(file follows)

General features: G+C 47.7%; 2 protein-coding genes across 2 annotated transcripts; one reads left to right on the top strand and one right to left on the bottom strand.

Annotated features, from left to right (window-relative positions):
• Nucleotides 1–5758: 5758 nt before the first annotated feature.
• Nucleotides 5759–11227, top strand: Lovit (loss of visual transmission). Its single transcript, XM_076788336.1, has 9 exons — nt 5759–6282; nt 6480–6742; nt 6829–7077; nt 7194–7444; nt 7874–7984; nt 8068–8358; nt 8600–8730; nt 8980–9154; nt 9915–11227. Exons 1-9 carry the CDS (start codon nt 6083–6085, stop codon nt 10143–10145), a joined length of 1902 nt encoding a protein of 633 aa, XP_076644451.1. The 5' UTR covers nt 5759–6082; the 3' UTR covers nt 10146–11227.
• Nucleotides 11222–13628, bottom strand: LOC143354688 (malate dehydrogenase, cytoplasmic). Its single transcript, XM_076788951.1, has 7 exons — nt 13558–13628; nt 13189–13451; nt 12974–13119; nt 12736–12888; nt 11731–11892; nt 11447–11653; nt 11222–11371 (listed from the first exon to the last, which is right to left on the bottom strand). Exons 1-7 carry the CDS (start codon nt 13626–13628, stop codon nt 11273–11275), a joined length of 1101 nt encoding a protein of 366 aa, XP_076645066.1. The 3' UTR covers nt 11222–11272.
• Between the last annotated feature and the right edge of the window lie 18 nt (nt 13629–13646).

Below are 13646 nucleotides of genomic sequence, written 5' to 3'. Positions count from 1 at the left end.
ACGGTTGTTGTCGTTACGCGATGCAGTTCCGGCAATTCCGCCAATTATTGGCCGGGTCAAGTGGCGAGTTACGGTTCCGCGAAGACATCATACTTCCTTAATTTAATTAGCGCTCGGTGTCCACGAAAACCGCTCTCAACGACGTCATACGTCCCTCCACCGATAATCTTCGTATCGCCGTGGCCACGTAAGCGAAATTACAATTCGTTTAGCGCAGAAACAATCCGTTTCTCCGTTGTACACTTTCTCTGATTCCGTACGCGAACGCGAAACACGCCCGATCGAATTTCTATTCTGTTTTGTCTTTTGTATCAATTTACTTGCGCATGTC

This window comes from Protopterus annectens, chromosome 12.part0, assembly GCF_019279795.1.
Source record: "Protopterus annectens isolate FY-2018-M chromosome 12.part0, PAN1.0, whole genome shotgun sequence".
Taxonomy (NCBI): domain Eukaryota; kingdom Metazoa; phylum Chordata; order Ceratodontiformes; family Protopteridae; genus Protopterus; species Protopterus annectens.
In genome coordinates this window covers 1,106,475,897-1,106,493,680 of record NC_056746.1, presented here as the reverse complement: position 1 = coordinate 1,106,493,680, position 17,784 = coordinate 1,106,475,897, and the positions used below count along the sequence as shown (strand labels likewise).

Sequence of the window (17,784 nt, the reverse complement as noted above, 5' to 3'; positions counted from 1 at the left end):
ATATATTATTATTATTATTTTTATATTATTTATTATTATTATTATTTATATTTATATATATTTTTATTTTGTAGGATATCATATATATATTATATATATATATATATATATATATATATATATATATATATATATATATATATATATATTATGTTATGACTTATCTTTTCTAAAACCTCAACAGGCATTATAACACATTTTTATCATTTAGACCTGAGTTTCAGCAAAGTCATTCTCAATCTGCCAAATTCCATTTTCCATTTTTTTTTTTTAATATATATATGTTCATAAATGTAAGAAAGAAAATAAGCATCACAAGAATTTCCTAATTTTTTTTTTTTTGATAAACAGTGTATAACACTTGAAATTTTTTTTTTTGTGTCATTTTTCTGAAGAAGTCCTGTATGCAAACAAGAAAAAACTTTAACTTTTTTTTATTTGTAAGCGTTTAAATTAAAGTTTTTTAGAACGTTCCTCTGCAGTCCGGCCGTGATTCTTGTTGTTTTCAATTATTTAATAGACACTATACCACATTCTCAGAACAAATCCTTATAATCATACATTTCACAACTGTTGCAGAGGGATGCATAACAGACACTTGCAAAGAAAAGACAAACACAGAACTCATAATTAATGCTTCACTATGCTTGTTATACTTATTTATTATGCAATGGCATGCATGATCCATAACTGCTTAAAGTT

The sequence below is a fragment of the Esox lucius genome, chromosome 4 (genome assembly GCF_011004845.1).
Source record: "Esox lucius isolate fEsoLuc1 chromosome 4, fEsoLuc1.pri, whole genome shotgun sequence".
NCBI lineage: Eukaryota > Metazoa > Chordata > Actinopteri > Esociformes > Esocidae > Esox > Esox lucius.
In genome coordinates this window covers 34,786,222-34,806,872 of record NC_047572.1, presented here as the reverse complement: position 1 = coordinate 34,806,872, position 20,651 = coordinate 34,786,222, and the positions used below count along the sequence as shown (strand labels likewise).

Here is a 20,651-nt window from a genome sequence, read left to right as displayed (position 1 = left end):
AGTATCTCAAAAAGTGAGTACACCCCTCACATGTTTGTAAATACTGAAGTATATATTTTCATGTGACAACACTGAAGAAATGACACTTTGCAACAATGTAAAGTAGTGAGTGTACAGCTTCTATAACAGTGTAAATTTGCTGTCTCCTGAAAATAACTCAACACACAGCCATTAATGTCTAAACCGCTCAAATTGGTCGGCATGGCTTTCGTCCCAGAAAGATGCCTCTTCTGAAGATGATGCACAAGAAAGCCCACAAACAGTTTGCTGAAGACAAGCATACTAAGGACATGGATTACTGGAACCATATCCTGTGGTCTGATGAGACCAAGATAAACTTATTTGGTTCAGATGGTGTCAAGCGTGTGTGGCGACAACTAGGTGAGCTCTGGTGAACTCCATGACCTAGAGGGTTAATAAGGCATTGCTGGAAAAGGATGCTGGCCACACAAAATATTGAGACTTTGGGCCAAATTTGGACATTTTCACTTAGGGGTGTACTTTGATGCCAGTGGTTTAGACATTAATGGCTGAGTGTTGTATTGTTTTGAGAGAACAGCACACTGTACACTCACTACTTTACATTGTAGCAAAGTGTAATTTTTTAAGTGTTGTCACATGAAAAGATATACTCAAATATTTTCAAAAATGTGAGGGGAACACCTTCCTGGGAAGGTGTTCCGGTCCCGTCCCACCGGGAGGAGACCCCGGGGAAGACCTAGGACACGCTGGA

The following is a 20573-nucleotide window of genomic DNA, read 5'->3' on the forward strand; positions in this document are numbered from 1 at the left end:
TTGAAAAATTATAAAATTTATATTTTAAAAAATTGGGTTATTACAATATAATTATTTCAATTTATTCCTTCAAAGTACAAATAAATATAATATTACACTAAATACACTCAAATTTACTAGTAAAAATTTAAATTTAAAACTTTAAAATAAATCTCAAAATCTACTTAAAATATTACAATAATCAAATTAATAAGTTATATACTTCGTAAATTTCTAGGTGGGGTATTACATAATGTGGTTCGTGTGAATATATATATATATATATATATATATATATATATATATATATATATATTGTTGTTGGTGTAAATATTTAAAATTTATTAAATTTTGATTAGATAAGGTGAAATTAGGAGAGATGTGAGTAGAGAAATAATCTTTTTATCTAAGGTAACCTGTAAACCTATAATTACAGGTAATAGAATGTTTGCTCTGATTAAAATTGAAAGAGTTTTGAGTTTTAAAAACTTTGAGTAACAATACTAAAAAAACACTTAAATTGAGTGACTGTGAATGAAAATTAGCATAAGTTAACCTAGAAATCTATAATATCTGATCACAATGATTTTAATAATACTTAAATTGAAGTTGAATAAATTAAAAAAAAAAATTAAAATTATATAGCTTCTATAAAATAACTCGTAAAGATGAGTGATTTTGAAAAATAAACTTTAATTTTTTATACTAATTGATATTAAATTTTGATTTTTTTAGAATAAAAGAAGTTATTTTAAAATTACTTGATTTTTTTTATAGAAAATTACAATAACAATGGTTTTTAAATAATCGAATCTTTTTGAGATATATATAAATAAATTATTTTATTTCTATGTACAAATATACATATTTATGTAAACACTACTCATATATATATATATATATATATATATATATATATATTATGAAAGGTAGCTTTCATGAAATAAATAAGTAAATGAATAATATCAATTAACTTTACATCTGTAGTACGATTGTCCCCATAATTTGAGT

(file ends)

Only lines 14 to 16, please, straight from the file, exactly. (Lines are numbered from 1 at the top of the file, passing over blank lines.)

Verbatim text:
ATATATTATTATTATTATTTTTATATTATTTATTATTATTATTATTTATATTTATATATATTTTTATTTTGTAGGATATCATATATATATTATATATATATATATATATATATATATATATATATATATATATATATATATATATATATTATGTTATGACTTATCTTTTCTAAAACCTCAACAGGCATTATAACACATTTTTATCATTTAGACCTGAGTTTCAGCAAAGTCATTCTCAATCTGCCAAATTCCATTTTCCATTTTTTTTTTTTAATATATATATGTTCATAAATGTAAGAAAGAAAATAAGCATCACAAGAATTTCCTAATTTTTTTTTTTTTGATAAACAGTGTATAACACTTGAAATTTTTTTTTTTGTGTCATTTTTCTGAAGAAGTCCTGTATGCAAACAAGAAAAAACTTTAACTTTTTTTTATTTGTAAGCGTTTAAATTAAAGTTTTTTAGAACGTTCCTCTGCAGTCCGGCCGTGATTCTTGTTGTTTTCAATTATTTAATAGACACTATACCACATTCTCAGAACAAATCCTTATAATCATACATTTCACAACTGTTGCAGAGGGATGCATAACAGACACTTGCAAAGAAAAGACAAACACAGAACTCATAATTAATGCTTCACTATGCTTGTTATACTTATTTATTATGCAATGGCATGCATGATCCATAACTGCTTAAAGTT

The sequence below is a fragment of the Esox lucius genome, chromosome 4 (genome assembly GCF_011004845.1).
Source record: "Esox lucius isolate fEsoLuc1 chromosome 4, fEsoLuc1.pri, whole genome shotgun sequence".